Monday, February 22, 2010

Is Paul being metaphorical when he uses cultic language?

If a metaphor says both 'it is not' and 'it is like', as Ricoeur claims, we have to ask , is Paul speaking metaphorically when he uses cultic language? My first reaction is to say that, of course he is! If we offer our bodies as a living sacrifice, we don't actually take up a knife, pop ourselves on the altar and light the fire.

The danger I see in jumping straight to metaphor, is that we have an underlying assumption about the universe that it is not organised cultically. We don't (generally) see the universe as a big temple. Yet the OT sacrifices were always an expression of a larger cosmic/cultic view of the world.
While Paul certainly isn't arguing for the ongoing upkeep of the Jerusalem Temple, I don't know that he is an acultic modernist either. His description of the church as the Temple of God, the one true place of worship, the collection money being an act of cultic worship, make me wonder whether Paul thought what was going on was 'actually' cultic sacrifice, not simply 'like' the sacrifice of the Jerusalem temple. That is, the point of the Temple has been fulfilled rather than done away with.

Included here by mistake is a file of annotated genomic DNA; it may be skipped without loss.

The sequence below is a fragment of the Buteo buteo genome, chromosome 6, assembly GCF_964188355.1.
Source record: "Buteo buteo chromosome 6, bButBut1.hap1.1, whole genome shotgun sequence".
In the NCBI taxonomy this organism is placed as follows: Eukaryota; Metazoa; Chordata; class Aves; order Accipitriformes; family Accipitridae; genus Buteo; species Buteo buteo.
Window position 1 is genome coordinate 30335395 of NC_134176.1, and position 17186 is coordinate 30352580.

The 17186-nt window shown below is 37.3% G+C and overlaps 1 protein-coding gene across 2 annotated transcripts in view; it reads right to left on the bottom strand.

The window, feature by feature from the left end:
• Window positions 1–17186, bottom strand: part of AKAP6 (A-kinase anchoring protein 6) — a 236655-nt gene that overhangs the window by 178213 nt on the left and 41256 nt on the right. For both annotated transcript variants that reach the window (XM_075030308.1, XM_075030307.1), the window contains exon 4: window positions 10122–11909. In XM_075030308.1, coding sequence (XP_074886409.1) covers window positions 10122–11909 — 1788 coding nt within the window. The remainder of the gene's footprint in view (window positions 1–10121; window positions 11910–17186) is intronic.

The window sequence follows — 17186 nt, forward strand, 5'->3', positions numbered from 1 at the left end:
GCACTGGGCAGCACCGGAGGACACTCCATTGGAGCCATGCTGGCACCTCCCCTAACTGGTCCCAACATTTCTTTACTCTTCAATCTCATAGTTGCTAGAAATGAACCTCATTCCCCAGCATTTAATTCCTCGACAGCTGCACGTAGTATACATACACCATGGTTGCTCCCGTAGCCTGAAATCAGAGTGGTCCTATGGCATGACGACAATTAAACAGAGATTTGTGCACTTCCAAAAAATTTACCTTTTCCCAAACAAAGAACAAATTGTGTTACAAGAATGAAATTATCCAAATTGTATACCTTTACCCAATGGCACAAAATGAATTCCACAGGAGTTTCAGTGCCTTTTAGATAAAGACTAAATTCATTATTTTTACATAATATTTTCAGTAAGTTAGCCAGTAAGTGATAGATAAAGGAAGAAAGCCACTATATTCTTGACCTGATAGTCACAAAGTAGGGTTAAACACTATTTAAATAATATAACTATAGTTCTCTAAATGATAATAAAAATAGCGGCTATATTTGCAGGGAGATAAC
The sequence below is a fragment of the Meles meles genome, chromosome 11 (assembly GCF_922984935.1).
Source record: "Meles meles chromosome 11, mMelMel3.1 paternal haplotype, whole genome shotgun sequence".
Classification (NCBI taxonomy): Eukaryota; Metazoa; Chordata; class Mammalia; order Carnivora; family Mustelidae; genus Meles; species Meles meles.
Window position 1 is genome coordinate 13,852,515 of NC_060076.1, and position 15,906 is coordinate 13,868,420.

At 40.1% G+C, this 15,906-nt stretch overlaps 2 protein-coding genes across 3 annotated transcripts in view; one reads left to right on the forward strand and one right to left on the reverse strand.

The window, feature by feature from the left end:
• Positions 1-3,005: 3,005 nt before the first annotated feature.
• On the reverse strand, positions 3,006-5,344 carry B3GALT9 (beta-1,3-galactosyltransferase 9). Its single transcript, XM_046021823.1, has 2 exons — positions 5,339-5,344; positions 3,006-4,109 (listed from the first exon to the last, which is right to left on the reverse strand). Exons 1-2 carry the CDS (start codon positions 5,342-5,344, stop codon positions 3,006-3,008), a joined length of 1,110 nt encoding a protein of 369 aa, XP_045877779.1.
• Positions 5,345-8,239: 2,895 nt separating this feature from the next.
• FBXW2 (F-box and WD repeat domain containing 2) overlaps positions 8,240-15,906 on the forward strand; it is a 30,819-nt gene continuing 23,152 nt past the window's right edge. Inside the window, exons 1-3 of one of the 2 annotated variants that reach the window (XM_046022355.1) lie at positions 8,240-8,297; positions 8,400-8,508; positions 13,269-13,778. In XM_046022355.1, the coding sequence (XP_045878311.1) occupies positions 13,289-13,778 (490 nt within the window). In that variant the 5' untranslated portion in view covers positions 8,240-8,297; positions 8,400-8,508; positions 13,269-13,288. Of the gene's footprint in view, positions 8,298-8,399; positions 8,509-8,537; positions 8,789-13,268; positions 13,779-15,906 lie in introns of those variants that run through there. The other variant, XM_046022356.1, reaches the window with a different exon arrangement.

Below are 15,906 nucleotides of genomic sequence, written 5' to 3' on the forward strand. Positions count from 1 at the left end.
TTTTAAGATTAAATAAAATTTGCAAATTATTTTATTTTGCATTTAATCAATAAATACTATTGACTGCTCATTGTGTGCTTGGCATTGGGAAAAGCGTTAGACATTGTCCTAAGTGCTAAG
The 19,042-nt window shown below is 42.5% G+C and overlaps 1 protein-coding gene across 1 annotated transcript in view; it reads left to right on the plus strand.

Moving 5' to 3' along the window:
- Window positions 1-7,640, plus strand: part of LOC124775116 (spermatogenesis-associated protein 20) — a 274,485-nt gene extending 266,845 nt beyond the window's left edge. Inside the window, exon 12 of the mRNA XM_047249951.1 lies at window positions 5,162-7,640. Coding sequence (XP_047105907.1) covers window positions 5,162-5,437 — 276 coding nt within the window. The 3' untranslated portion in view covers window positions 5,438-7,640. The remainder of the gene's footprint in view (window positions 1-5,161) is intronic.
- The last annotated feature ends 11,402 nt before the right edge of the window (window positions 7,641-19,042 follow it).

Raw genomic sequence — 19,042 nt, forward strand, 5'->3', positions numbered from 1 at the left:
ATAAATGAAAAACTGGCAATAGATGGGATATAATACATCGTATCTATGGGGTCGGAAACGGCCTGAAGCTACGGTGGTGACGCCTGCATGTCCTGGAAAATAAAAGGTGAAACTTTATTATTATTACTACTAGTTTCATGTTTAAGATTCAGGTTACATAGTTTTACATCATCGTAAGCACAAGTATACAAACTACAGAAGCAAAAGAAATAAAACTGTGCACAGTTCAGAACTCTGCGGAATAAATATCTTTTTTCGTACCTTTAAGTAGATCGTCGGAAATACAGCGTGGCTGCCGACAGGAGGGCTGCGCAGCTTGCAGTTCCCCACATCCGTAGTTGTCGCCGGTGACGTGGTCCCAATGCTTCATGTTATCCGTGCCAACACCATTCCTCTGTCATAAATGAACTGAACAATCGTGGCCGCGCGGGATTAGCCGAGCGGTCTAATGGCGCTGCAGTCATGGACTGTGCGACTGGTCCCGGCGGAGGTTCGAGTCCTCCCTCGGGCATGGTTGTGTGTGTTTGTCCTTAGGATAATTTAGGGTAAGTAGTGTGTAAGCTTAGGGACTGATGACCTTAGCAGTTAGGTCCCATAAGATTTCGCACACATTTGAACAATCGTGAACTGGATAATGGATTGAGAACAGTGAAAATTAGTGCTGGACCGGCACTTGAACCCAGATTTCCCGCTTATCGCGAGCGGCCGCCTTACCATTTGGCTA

This is important. If Paul is simply using metaphor to describe Christian activity that is like the cult, then we could describe that activity in other terms and still understand it, by simply mapping the similarities and abstracting them conceptually.

But if Paul is describing what is actually the case, then abstracting it away from cultic language obscures what is actually going on.

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